Last week we discussed the call for innovation and the opportunity to create, collaborate and build technology that matters. Like most great ideas we also need to study FAILURE first.
An optimist will tell you failure is simply many tiny adjustments to success. A pessimist will tell you why they don’t like your idea and may elect to give you many reasons why your approach is flawed.
….taken from Wikipedia – defining Failure
Thomas J. Watson is attributed with saying "If you want to succeed, double your failure rate". Wired Magazine editor Kevin Kelly likewise explains that a great deal can be learned from things going unexpectedly, and that part of science's success comes from keeping blunders "small, manageable, constant, and trackable". He uses the example of engineers and programmers who push systems to their limits, breaking them to learn about them. Kelly also warns against creating a culture (e.g. school system) that punishes failure harshly, because this inhibits a creative process, and risks teaching people not to communicate important failures with others.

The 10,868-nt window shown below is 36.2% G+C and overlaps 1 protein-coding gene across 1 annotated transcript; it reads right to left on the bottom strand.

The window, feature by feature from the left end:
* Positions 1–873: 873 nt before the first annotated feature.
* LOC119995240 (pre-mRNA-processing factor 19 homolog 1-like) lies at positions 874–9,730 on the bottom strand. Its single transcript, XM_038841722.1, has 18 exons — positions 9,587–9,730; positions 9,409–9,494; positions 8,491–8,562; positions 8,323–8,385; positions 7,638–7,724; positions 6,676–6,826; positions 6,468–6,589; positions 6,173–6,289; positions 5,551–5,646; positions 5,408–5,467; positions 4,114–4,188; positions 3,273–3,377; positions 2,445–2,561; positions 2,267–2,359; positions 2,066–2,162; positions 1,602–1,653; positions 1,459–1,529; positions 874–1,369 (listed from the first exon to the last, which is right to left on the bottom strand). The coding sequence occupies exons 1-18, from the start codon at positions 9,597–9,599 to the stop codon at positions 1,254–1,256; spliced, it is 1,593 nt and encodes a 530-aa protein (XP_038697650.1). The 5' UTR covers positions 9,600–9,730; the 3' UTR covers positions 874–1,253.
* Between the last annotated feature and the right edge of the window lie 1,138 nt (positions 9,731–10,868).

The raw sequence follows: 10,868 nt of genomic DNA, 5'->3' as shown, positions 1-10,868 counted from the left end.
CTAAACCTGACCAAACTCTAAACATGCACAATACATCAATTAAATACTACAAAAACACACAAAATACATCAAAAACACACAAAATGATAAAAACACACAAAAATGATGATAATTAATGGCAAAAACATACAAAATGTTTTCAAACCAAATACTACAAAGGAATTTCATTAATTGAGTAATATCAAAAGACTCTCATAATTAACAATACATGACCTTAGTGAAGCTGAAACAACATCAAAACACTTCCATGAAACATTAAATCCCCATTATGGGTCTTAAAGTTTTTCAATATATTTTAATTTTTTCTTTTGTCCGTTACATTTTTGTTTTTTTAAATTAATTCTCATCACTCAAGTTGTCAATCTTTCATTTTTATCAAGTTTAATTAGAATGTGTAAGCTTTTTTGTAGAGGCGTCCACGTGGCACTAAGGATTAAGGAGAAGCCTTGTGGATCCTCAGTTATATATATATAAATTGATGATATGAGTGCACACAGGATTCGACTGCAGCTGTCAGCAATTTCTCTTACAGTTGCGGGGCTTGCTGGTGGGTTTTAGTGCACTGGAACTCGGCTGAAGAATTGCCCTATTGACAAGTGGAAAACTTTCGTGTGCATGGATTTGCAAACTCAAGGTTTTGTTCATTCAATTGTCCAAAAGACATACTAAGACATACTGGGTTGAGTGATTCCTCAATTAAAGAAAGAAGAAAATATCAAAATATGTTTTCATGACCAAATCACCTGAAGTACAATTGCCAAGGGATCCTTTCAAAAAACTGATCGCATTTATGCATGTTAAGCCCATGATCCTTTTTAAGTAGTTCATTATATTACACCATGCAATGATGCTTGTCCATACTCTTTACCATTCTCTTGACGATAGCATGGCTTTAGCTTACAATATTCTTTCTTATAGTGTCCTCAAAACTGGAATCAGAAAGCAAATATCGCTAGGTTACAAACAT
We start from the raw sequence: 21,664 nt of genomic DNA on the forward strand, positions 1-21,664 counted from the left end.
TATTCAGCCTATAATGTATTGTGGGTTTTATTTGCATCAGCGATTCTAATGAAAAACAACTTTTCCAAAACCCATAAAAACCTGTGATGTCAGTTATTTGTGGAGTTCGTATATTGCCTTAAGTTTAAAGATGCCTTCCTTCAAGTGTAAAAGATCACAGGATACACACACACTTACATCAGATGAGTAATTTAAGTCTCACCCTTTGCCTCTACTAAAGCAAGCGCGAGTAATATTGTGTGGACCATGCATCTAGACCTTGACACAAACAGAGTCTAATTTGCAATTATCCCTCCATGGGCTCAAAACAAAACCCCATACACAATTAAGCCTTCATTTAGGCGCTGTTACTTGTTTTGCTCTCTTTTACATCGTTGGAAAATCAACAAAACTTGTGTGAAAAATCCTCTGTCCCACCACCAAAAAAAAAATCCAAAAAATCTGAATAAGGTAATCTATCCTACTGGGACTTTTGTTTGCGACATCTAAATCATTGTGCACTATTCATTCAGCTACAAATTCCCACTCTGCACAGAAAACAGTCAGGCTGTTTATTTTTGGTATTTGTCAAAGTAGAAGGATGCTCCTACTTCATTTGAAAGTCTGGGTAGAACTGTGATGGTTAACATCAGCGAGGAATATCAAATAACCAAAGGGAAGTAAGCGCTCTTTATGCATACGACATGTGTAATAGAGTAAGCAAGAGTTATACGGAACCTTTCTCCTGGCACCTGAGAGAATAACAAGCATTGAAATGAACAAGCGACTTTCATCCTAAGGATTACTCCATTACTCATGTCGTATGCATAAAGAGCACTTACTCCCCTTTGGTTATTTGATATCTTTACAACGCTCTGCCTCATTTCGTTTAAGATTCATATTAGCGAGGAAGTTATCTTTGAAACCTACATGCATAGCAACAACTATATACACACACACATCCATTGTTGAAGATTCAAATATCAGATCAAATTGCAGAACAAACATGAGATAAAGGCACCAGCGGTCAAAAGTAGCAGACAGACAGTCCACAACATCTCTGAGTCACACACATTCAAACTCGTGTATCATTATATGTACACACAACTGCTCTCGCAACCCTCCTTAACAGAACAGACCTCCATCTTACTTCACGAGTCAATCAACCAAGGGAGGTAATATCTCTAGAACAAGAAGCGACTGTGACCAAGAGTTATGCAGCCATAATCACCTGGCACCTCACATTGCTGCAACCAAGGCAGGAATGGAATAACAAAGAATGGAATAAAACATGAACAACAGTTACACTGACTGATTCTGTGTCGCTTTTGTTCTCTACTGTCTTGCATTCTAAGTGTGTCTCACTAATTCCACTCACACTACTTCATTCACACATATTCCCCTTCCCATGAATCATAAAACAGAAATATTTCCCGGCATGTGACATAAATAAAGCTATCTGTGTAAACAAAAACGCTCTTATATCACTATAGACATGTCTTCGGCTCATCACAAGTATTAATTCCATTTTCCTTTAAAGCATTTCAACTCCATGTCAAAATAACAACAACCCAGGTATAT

For me, FAILURE is not even trying, giving up, passing the buck, not taking the road less travelled and not engaging in the risk = the missed opportunity.
Big Failures and lessons learned
Turning to education and mlearning we have a tremendous opportunity to transform lives and impacting a positive learning experience. At home we download eBooks that encourage my 6 year to read challenging stories. We have access to educational games that help with simply math problems. As we plan our summer vacation to NYC we can pull up interactive maps, engage augmented reality apps on my tablet and plan our itinerary as if we were already there.
In a recent article by Chris McGuinness, smartphones – apps seen as the future - he provides some insight as an administrator and the impact on his staff. David Dominguez, Ellison High School's principal, said he and his staff use an app called Tapatalk, which allows them to access a staff forum where they can discuss a variety of topics. "We use it to share ideas, participate in book studies and discuss professional development," said Dominguez, whose school incudes a staff of more than 150 teachers. "It allows for a two-way conversation that's not going to get lost in a sea of email."
Mobile is real time. It provides a unique opportunity to open up new pathways for learning. Failure is embraced in the mobile world - providing immediate feedback in one click.
5 Big questions for mLearning:
Are we effectively communicating the benefits of mobile technology in our schools? – to our teachers- to our parents – to our children?
Are we providing effective mobile tools for collaboration, sharing, social and instilling creativity?
Are we saying no to mobile technology just because it is seen as a distraction?
Do we have the knowledge and mobile expertise to inspire the next generation of big thinkers?
What are you doing to make mobility a reality in your community / school district?